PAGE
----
The current international regulatory framework is simply not equipped to deal with these challenges – challenges which will affect the development of a fully-inclusive information society over the next decade; a society that ensures all the world's citizens have equitable, affordable and secure access to voice, video and data.
Ladies and gentlemen,
There are also some people who think that WCIT should not address costs.
But we all know that the cost of Internet connectivity is too high in most developing countries. And we all know that many consumers think international mobile roaming prices are too high. These are facts.
We all want to see greater Internet usage in developing countries. And I presume that we all want consumers to feel that they are getting good value for money when they roam.
So it would seem fully appropriate to discuss these matters in Dubai – so that we can find ways to bring down the cost of Internet connectivity in developing countries, while ensuring sufficient revenues for operators to deploy broadband infrastructure. And so that we can find ways to ensure that both customers and operators feel that roaming prices are fair and reasonable.
So let us not just discuss it; let us find agreements that enable more people to use more telecommunications and agreements that enable more operators to roll out more infrastructure.
It has come as a surprise – and I have to say as a great disappointment – to see that some of those who have had access to proposals presented to this working group have gone on to publicly mis-state or distort them in public forums, sometimes to the point of caricature.
These distortions and mis-statements could be found plausible by credulous members of the public, and could even be used to influence national parliaments, given that the documents themselves are not officially available – in spite of recent developments, including the leaking of Document TD 64.
As many of you surely know, a group of civil society organizations has written to me to request public access to the proposals under discussion.
I would therefore be grateful if you could consider this matter carefully, as I intend to make a recommendation to the forthcoming session of Council regarding open access to these documents, and in particular future versions of TD 64.
I would also be grateful if you would consider the opportunity of conducting an open consultation regarding the ITRs. I also intend to make a recommendation to Council in this regard as well.
Ladies and gentlemen,
I am proud of the ITU’s tradition of open discussion amongst its membership, and I am proud that the ITU works bottom-up, thanks to inputs from its 193 Member States and 552 Sector Members.
I am pleased to see that our membership has submitted over 120 input documents to this working group. All of our Member States and Sector Members have access to these documents – and in keeping with ITU’s working methods all members have had an opportunity to comment on them, in particular at the regional preparatory meetings.
In accordance with national laws and practices, some countries will no doubt be conducting public consultations on WCIT, and some of those consultations will be based on the report of this working group. Indeed I note that the Netherlands has already informed this working group of such a national consultation, and I commend them for that. So let me encourage more of this kind of action as we move forward, both in the interests of transparency and of accountability.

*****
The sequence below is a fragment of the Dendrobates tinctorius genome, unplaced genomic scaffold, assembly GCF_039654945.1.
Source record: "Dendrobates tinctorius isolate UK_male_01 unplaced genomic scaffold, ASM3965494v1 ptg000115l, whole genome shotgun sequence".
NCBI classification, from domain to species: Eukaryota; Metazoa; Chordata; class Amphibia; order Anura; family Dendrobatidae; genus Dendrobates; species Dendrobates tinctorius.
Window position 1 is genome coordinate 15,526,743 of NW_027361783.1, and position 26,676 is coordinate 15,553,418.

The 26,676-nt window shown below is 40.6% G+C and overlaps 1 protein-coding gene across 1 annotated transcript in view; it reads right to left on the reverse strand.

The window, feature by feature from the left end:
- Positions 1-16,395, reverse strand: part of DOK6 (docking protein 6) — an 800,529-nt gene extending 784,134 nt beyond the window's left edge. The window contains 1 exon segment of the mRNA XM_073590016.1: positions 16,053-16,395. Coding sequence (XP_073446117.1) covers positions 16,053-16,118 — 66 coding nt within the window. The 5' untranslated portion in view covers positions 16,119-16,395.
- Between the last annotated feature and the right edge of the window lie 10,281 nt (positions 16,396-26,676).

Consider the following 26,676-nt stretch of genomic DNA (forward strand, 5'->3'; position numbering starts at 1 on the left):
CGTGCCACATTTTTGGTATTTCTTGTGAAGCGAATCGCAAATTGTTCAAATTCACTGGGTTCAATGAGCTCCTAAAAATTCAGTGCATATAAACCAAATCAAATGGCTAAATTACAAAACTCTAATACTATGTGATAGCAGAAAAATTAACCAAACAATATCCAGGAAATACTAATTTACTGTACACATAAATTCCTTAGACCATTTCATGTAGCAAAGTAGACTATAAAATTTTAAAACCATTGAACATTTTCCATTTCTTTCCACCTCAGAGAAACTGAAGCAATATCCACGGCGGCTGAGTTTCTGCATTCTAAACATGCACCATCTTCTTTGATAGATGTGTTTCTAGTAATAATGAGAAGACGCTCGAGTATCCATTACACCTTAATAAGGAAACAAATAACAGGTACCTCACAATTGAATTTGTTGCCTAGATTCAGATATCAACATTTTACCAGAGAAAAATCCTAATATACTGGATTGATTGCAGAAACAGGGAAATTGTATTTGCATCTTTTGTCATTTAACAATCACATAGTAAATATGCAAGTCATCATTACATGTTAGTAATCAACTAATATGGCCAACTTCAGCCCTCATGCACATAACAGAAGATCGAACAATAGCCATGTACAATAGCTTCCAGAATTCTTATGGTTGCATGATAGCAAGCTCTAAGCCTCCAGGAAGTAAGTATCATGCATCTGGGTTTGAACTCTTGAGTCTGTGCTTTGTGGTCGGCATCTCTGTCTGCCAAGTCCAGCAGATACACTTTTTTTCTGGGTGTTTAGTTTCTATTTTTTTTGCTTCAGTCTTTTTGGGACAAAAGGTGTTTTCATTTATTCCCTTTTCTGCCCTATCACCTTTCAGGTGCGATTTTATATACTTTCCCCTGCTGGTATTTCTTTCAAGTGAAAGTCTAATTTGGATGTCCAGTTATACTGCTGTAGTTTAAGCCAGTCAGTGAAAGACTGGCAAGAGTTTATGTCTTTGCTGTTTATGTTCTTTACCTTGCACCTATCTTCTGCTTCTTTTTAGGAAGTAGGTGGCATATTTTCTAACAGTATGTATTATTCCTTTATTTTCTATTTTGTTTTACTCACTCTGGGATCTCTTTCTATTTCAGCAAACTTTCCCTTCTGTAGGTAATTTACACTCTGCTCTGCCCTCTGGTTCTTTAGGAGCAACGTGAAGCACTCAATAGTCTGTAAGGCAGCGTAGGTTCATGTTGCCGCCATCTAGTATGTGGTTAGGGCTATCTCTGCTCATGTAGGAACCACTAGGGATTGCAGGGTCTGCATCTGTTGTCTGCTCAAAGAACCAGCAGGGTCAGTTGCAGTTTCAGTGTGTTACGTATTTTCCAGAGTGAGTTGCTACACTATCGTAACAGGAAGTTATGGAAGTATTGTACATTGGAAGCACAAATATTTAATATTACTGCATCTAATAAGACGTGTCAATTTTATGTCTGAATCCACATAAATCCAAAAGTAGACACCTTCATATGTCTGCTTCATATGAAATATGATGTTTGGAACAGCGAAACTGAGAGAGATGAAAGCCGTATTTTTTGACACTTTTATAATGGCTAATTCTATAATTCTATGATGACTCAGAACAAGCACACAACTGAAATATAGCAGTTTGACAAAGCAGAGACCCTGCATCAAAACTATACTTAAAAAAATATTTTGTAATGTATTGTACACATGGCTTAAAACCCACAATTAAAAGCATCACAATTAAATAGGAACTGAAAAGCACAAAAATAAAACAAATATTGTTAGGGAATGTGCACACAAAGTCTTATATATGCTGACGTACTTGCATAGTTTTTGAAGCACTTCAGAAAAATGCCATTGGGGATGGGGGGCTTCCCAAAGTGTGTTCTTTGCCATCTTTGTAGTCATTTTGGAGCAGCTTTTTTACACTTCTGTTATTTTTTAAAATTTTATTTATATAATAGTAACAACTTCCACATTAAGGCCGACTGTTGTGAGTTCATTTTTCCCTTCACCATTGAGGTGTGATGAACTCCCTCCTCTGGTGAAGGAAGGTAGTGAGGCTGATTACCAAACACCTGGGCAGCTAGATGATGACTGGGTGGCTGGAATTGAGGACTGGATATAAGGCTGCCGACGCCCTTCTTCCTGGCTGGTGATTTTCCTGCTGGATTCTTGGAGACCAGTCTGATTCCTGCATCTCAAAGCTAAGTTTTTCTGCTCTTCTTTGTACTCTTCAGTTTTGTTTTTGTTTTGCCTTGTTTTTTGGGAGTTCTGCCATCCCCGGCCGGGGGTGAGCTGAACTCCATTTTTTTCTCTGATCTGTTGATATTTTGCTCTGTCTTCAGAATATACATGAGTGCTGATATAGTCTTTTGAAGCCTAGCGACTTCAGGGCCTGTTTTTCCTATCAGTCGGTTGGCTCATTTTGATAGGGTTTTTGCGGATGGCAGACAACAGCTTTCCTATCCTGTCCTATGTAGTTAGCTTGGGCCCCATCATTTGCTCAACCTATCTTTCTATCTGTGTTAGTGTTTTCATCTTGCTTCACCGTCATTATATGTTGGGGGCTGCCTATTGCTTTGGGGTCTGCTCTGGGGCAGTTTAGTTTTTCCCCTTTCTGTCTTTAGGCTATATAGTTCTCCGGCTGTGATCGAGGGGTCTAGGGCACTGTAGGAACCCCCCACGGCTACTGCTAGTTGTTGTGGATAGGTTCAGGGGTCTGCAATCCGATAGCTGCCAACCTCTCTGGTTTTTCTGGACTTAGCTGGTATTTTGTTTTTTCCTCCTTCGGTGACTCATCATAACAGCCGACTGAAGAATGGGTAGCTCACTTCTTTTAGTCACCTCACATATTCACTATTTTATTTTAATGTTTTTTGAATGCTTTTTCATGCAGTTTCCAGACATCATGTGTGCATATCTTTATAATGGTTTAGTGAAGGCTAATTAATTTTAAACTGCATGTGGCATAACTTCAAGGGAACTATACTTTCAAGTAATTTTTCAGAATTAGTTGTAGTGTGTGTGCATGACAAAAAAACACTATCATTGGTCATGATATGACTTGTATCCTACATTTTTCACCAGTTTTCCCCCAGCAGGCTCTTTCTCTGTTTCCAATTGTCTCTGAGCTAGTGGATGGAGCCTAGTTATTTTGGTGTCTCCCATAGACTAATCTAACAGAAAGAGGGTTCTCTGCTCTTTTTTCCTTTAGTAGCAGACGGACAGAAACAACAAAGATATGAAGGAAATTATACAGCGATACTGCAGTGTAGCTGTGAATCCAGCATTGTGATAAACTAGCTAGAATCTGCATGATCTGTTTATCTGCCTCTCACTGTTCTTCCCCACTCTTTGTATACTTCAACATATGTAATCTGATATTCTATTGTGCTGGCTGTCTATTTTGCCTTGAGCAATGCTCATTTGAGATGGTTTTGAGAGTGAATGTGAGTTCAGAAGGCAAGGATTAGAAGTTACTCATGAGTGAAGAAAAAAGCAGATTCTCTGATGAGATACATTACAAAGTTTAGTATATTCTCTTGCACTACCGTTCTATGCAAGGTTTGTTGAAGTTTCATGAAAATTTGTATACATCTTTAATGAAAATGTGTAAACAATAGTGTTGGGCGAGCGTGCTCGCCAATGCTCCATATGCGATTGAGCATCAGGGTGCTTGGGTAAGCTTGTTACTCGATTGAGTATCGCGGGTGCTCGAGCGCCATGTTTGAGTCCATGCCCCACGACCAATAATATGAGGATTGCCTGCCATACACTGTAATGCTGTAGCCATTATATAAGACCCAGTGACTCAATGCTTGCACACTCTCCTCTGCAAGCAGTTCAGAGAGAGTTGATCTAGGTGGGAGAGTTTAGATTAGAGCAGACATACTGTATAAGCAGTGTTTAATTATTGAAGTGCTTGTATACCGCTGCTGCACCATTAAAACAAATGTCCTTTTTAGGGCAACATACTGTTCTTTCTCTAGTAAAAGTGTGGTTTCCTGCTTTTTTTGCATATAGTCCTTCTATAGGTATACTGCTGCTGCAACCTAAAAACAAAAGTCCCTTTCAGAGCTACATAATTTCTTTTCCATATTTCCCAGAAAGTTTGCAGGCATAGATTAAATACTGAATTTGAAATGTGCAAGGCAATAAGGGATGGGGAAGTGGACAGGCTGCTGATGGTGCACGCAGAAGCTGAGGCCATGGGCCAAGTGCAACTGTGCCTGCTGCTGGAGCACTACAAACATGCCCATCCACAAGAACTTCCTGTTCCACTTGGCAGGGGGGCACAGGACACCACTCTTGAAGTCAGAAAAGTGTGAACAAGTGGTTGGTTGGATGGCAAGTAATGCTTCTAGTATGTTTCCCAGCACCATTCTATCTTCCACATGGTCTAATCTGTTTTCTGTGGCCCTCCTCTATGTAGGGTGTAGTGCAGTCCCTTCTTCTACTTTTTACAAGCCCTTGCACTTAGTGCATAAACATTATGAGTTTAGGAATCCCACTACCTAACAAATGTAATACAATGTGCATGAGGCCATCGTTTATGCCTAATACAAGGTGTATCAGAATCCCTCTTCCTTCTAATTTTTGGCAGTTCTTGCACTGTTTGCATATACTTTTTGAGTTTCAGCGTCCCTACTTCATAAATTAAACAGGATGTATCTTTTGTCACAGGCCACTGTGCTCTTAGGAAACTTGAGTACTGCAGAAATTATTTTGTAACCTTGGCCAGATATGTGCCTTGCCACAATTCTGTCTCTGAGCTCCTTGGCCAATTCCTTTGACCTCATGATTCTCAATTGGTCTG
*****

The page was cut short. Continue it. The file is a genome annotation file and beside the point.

With all this activity, we can expect significant additional inputs to the conference, and I am confident that these will help us to understand how to iron out any differences in views, so as to achieve consensus in Dubai, in the true tradition of the ITU.
Most of us were not involved in the preparations for the 1988 conference in Melbourne. But the historical record shows that many of the fears, concerns, and criticisms surrounding WCIT-12, also appeared in 1988.
As we know, those fears and concerns were unwarranted: the 1988 Melbourne conference created the framework that enabled the spectacular growth of telecommunications – including the Internet – over the past 24 years.
1988 set the stage for the information society. And 2012 will set the stage for the knowledge society!
Many constructive proposals for revising the ITRs have already been presented to this group. If some of you do not agree with some of the proposals, then I would urge you to submit alternatives, and to engage in constructive discussions with all parties.
We all know that, in the true tradition of the ITU, we will not vote on any issues – just like in January, at the World Radiocommunication Conference, where in four weeks we did not vote once, but came to consensus on every issue.
WCIT is an opportunity to create a stable international regulatory framework providing the right conditions to allow markets to flourish globally – and the issues on the table are vital to the creation of a fully-inclusive information society.
We all want the same thing: further development of telecommunications.
So let’s all work together to make that happen, and help create the framework for tomorrow’s converged networks: mobile and fixed; voice and data; and of course the Internet.
By working together, we will make this world a better place.
A world where everyone has equitable, affordable and secure access to the Internet – wherever they live and whatever their circumstances.
A world where the social and economic benefits of ICTs have reached all the peoples of the planet.
And a world where social and economic justice prevails.